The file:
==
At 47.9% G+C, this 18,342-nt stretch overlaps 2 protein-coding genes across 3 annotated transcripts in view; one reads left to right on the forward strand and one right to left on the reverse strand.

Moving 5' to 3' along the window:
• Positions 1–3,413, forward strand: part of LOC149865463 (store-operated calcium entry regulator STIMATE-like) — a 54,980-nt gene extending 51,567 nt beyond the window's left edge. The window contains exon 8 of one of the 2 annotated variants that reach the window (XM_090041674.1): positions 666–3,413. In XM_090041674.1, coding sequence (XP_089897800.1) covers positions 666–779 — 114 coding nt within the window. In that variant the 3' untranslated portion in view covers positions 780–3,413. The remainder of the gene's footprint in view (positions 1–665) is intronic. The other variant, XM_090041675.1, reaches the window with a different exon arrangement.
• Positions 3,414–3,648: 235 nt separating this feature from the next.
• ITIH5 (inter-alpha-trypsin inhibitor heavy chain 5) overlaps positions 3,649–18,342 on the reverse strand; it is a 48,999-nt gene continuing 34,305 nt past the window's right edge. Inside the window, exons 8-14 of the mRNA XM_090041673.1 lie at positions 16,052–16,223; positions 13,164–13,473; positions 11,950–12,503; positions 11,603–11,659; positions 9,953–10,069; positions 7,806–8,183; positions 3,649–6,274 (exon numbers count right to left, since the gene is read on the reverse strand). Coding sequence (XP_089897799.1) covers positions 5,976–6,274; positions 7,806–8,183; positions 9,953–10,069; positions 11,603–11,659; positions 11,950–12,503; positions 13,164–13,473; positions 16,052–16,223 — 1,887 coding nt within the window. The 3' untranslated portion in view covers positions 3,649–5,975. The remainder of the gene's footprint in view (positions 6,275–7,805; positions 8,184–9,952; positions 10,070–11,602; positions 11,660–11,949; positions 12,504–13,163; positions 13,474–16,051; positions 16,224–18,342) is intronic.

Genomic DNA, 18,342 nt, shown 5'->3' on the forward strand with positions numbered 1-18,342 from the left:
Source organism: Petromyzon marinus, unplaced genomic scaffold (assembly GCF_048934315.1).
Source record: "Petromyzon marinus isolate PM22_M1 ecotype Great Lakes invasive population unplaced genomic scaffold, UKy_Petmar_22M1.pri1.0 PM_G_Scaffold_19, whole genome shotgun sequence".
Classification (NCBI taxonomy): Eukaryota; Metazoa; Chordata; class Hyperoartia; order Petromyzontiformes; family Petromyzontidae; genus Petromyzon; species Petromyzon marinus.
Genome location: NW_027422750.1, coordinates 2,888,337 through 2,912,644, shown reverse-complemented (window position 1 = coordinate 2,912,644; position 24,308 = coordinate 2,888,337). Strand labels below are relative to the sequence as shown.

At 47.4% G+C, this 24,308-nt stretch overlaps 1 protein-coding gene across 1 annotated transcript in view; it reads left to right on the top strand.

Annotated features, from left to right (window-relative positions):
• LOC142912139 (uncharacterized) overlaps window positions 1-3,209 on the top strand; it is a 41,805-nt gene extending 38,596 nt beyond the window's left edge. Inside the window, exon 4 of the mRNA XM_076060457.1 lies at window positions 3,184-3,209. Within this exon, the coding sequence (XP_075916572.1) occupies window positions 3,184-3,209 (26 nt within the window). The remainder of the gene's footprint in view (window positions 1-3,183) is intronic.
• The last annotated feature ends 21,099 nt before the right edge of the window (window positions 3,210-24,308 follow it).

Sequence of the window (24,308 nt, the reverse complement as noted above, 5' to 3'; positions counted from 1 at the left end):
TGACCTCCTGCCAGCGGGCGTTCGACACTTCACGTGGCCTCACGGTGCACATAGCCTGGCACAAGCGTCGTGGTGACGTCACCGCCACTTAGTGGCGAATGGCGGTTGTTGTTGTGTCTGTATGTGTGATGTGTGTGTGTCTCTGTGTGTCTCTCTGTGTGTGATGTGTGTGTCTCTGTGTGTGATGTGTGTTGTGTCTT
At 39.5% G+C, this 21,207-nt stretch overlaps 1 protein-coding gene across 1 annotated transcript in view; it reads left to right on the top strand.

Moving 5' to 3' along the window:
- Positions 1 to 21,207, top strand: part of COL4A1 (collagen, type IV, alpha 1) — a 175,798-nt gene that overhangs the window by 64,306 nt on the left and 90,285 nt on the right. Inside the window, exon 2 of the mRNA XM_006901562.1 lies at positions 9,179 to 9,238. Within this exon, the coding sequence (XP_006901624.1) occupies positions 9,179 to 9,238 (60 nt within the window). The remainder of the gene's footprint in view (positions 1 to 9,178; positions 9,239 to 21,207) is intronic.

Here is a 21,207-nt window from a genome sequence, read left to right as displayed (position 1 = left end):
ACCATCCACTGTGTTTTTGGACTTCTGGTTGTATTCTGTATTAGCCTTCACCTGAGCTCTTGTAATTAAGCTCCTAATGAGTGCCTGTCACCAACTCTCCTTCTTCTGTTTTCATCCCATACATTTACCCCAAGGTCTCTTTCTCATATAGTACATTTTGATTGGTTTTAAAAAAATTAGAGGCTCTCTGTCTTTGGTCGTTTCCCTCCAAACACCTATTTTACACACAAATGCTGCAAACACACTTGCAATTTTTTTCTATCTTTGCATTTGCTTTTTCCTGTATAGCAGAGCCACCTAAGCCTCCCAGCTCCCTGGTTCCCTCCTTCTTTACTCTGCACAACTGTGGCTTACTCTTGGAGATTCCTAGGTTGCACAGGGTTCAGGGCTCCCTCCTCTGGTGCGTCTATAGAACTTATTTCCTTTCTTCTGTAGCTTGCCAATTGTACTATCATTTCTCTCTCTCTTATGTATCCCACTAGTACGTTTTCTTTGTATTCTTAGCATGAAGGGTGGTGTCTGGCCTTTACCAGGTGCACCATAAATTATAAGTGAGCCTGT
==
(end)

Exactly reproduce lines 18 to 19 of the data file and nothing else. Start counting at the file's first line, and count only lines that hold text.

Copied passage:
Moving 5' to 3' along the window:
- Positions 1 to 21,207, top strand: part of COL4A1 (collagen, type IV, alpha 1) — a 175,798-nt gene that overhangs the window by 64,306 nt on the left and 90,285 nt on the right. Inside the window, exon 2 of the mRNA XM_006901562.1 lies at positions 9,179 to 9,238. Within this exon, the coding sequence (XP_006901624.1) occupies positions 9,179 to 9,238 (60 nt within the window). The remainder of the gene's footprint in view (positions 1 to 9,178; positions 9,239 to 21,207) is intronic.